[0020] Referring to FIGS. 1-6, a strap bracket 10 in accordance with the present invention supports an electrical component 12, such as a battery pack, on a strap 14 coupled to a piece of footwear 16, for example a ski boot. Strap bracket 10 provides a mechanism for attaching the battery pack 12 to the ski boot 16 in a location that both minimizes damage to the battery pack and avoids obstruction of the boot buckles. In particular, strap bracket 10 can be disposed on a lateral side of boot 16 along strap 14 to avoid obstacles, for example chair lifts and curbs, and near the top of the boot to avoid the boot's top buckle. Also, bracket 10 and strap 14 can be disposed on the user's leg or arm (not shown) rather than the user's boot 16.

[0021] As seen in FIGS. 1-4, strap bracket 10 generally includes a main plate 18, a mounting 20 for supporting electrical component 12, and first and second support legs 22 and 24 for engaging strap 14. Main plate 18 includes first and second opposing surface 26 and 28, and a longitudinal axis 30. First or front surface 26 is substantially planar and defines the plane of main plate 18 and bracket 10. Second or rear surface 28 is generally curved with respect to the longitudinal axis 30 of plate 18, as best seen in FIG. 3. The terms front and rear are used only to facilitate understanding of the invention, so that first and second surfaces 26 and 28 could be either a front or rear surface.

[0022] Main plate 18 has a general T-shape with first and second opposing sides 32 and 34, third and fourth opposing ends 36 and 38, a mounting portion 40 disposed at the head of the T-shaped plate 18 near end 36, and a retaining portion 42 disposed at the stem of the T-shaped plate 18 near end 38. Although a T-shape is preferable, main plate 18 can have a various polygonal or circular shapes, including a square, rectangular, or circle shape.

[0023] A mounting 44 extends from the front surface 26 of main plate mounting portion 40, preferably in a direction traverse to the main plate longitudinal axis 30, as seen in FIG. 4. Mounting 44 includes an extension member 46 and a mounting plate 48. Mounting plate 48 is substantially planar and defines a plane that is axially spaced from and parallel to the plane of main plate 18, as best seen in FIG. 4. The outer or front surface 50 of plate 48 abuts electrical component 12 when component 12 is supported thereon, and the rear surface 52 connects to extension member 46.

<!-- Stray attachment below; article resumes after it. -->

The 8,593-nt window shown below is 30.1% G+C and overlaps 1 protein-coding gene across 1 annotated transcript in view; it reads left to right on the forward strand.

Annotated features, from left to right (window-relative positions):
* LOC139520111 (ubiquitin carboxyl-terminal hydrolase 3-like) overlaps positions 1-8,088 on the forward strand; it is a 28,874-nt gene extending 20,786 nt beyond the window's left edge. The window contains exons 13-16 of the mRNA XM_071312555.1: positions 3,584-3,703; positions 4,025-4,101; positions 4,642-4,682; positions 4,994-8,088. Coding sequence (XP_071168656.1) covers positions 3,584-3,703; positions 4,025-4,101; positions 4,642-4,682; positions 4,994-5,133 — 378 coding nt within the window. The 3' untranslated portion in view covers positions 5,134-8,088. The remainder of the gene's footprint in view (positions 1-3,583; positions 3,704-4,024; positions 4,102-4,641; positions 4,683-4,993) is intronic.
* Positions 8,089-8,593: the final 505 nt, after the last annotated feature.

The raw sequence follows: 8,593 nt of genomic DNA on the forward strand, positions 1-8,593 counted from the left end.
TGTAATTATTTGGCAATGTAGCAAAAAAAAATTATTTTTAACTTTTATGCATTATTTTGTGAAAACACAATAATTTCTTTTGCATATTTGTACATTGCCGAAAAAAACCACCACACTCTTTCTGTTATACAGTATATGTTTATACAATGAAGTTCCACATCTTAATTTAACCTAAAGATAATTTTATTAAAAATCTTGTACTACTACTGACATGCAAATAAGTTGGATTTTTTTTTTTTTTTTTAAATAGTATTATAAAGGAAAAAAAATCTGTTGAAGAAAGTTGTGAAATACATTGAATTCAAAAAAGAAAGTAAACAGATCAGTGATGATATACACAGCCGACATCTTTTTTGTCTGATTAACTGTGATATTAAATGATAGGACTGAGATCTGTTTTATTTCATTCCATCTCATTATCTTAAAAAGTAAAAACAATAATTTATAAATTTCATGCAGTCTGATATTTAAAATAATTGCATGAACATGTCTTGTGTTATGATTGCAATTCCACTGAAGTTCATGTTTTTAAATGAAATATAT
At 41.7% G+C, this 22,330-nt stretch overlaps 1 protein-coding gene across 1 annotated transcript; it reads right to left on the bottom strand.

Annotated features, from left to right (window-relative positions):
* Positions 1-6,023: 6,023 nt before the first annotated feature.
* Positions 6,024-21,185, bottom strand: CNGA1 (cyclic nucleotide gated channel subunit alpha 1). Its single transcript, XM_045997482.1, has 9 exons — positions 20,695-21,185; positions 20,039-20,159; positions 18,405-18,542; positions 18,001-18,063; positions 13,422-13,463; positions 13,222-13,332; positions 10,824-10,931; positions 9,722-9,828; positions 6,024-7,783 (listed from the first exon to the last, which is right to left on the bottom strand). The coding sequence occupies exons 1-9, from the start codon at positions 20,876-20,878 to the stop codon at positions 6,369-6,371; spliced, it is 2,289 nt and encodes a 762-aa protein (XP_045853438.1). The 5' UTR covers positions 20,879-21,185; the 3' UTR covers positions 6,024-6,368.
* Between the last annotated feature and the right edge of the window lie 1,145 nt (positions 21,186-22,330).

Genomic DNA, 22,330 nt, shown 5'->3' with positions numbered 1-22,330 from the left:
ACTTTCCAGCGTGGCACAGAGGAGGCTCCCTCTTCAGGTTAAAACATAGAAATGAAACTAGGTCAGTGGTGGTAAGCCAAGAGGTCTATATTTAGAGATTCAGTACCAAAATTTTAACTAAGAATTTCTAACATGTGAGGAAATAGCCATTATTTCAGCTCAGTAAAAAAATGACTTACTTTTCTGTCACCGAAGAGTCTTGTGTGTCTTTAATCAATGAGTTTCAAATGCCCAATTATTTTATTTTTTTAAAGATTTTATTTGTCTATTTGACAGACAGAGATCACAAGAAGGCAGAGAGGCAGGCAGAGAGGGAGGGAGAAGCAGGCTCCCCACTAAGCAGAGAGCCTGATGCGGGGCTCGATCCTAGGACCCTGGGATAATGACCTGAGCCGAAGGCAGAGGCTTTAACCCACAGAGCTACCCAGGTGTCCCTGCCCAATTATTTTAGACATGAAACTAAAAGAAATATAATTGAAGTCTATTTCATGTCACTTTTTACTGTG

[0024] Mounting plate 48 is generally rectangular or square in shape and includes first and second sidewalls 54 and 56 and first and second endwalls 58 and 60. First and second sidewalls 54 and 56 are substantially parallel to the main plate first and second sides 32 and 34. Likewise, first and second endwalls 58 and 60 are substantially parallel to first and second ends 36 and 38 of main plate 18. However, mounting plate 48 can be any shape that will support electrical component 12, such as circular or trapezoidal. Also, instead of a mounting plate 48, mounting 44 can use any type of attachment, such as a hook member or an adhesive applied to extension 46. Alternatively, mounting plate 48 can be molded to create a surface for the battery pack 12 to slide over and attached thereto.

[0025] Extending from main plate 18 are first and second co-axial support legs 22 and 24. First and second slots 62 and 64 are defined between each of support legs 22 and 24, respectively, and first and second sidewalls 66 and 68, respectively, of the main plate retaining portion 42, so that slots 62 and 64 and support legs 22 and 24 are preferably generally parallel to the main plate longitudinal axis 30. However, support legs 22 and 24 are not required to be parallel. Slots 62 and 64 define first and second strap receiving areas 70 and 72 between first and second support legs 22 and 24, respectively, and retaining portion 42 of main plate 18, as seen in FIGS. 2 and 3. Also, each of first and second support legs 22 and 24 have an off-set section 74 that slopes and extends away from front surface 26 of main plate 18, as best seen in FIGS. 2-4. The off-set sections 74 of legs 22 and 24 define a third strap receiving area 76 between legs 22 and 24, as seen in FIG. 3. A fourth strap receiving area 83 is defined between surfaces 81 of legs 22 and 24 and footwear 16. Support legs 22 and 24 also each include generally planar first and second surfaces 80 and 81 extending from their off-set sections 74 that face generally the same direction as the front and rear surfaces 26 and 28 of bracket main plate 18.